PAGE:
ColoradoGovernor budget proposal-Rebate$500 for e-bike$1,000 total for low-income tier
New YorkS314 (passed Senate)-Rebate50% of cost, up to $1,100None
OregonHB 2571-Rebate$400 for e-bike$1,200 total for low-income tier
MaineLD 256-RebateTBD by Efficiency Maine if passedTBD by Efficiency Maine if passed
Washington, D.C.B25-32-Rebate$400 or 30% of cost for e-bike; $500 for cargo e-bikes$1200 total for e-bike or $500 additional for cargo e-bike for low-income tier
FederalE-BIKE Act-Tax credit30% of cost, up to $1,500Income caps
New JerseyA630-Tax credit30% of cost, up to $1,500None


Denver’s program has been the nationwide model and has plenty of positive results to show for its first year of implementation. In April 2022, the city initiated the program that offered residents $400 off a new electric bike or $900 off an e-cargo bike, with low-income residents eligible for an additional $800 discount. It was quickly oversubscribed within a few days (more than 4,700 residents received a voucher), causing the city to pause the application process. The value of the rebates decreased in 2023, but the latest round of 860 vouchers distributed in January ran out in 20 minutes.

Denver, CO estimates that e-bikes are replacing 100,000 vehicle miles each week, saving 0.94 pounds of CO2 per dollar spent, and preventing 2,040 megatons of CO2 from being released per year.

The City of Denver distributed a survey to rebate recipients in the fall to assess the program’s impact and found that the average respondent used their new e-bike instead of a car 3.4 times per week, and nearly 30% of respondents claimed they had not previously biked at all. The resulting study estimates that the bikes are replacing 100,000 vehicle miles each week, saving 0.94 pounds of CO2 per dollar spent, and preventing 2,040 megatons of CO2 from being released per year. The city’s recommendations for other jurisdictions trying to build a similar program include: making the incentive applicable at the time of purchase; leading early and genuine outreach in lower income neighborhoods; making a plan for how to collect data from individuals once they have purchased the e-bike; and thinking holistically about inducing demand for biking in the region by prioritizing investment in safe infrastructure.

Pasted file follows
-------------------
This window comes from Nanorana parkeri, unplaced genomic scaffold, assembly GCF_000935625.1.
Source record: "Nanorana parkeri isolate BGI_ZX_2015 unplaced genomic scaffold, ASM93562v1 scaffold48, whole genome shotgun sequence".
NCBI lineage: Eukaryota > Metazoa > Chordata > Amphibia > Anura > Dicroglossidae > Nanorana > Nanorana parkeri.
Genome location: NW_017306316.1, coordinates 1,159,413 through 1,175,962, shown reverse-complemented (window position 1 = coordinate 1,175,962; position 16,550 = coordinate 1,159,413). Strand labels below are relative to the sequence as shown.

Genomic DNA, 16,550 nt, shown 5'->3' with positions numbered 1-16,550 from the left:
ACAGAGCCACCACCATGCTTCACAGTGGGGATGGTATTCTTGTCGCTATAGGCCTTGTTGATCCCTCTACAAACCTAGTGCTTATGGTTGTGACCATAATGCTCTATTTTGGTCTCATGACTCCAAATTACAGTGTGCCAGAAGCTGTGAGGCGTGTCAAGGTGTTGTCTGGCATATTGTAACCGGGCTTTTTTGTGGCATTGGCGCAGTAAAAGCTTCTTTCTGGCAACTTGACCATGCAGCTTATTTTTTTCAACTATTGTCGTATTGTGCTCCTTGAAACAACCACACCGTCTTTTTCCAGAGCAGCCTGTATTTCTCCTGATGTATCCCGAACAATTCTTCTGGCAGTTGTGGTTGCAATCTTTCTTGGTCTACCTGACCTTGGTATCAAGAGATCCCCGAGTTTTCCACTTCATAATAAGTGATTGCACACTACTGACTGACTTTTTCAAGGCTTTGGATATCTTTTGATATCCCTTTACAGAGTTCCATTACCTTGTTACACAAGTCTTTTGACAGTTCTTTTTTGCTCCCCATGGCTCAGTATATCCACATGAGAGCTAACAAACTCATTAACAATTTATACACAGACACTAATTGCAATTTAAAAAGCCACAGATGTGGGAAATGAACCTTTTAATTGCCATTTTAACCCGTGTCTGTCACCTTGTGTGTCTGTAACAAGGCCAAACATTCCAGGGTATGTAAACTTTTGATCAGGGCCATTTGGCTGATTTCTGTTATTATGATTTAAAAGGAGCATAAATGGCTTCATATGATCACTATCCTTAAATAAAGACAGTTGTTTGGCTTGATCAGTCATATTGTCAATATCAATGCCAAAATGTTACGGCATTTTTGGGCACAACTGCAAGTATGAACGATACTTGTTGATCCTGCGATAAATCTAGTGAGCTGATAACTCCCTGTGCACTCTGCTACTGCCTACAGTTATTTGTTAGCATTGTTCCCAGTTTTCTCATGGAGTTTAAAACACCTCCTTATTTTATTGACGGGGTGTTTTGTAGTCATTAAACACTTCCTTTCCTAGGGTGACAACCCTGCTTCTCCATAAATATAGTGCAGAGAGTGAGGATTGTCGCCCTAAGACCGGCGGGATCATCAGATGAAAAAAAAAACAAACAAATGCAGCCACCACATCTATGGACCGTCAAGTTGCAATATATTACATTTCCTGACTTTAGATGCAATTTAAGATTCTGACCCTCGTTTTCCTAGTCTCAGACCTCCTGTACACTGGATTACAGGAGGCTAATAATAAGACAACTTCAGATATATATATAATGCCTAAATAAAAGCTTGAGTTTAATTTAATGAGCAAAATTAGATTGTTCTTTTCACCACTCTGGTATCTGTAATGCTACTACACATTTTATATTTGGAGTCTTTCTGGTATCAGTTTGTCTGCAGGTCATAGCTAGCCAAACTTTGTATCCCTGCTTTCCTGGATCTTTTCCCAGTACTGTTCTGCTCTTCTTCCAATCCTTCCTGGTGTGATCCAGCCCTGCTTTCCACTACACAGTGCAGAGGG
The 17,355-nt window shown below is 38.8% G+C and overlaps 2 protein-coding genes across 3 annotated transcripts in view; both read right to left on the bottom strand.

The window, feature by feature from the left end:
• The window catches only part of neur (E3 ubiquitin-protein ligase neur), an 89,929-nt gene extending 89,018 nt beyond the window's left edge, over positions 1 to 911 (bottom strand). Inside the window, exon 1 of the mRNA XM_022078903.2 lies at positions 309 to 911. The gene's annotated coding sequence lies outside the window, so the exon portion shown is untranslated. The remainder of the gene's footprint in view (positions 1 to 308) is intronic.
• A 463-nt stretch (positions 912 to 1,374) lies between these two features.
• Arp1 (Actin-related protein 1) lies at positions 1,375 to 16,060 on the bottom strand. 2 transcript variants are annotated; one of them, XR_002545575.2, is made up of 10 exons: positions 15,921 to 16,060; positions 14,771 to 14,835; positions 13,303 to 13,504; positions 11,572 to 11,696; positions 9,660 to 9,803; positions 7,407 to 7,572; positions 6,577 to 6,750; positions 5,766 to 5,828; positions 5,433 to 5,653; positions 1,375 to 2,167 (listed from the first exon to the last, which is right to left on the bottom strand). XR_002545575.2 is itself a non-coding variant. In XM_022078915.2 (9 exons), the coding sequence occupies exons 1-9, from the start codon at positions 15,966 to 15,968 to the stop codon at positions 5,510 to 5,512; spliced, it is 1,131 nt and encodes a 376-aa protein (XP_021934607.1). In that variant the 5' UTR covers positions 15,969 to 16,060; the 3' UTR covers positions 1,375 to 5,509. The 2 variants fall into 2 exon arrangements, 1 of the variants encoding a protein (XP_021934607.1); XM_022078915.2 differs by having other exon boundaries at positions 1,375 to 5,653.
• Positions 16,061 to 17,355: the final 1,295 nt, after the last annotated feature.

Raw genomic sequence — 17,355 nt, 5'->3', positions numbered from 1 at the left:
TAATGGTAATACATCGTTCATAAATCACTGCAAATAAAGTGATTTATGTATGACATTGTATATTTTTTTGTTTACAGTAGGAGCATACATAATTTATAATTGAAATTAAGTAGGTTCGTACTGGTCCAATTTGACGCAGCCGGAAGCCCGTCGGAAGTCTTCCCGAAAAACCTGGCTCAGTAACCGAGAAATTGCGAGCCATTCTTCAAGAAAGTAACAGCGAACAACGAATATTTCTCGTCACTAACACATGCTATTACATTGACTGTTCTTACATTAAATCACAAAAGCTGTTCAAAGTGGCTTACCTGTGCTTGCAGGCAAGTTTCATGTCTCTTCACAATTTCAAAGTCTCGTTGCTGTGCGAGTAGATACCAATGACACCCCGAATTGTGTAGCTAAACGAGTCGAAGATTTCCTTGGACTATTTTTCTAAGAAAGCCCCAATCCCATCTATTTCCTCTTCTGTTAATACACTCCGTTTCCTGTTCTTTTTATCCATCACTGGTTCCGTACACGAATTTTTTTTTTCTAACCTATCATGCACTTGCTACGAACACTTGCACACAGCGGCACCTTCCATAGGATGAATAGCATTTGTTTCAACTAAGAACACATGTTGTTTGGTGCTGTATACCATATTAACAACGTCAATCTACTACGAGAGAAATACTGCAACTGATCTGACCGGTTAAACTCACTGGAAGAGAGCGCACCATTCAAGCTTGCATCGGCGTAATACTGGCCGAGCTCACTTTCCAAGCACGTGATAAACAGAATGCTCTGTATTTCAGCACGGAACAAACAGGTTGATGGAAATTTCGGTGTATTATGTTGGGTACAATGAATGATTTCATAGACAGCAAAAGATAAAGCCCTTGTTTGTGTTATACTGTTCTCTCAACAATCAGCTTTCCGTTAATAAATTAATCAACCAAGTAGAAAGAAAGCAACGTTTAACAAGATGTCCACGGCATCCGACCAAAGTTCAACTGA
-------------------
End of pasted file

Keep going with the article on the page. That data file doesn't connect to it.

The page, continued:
Why It Makes Sense to Replicate in New Jersey

New Jersey currently has a proposed bill for an e-bike tax credit program that has no income considerations. To make this e-bike program more equitable, it should provide either a point-of-sale voucher, or rebate, since low-income residents might not be able to make such a large purchase and wait for a refund weeks or months later. It should also include either income caps or higher rebates for those in a lower income tier. As mentioned before, e-bikes could provide a significant advantage for lower-income families particularly because of the relative unaffordability of cars, especially more costly electric vehicles. These adjustments will be necessary to ensure equitable outcomes for New Jersey’s communities.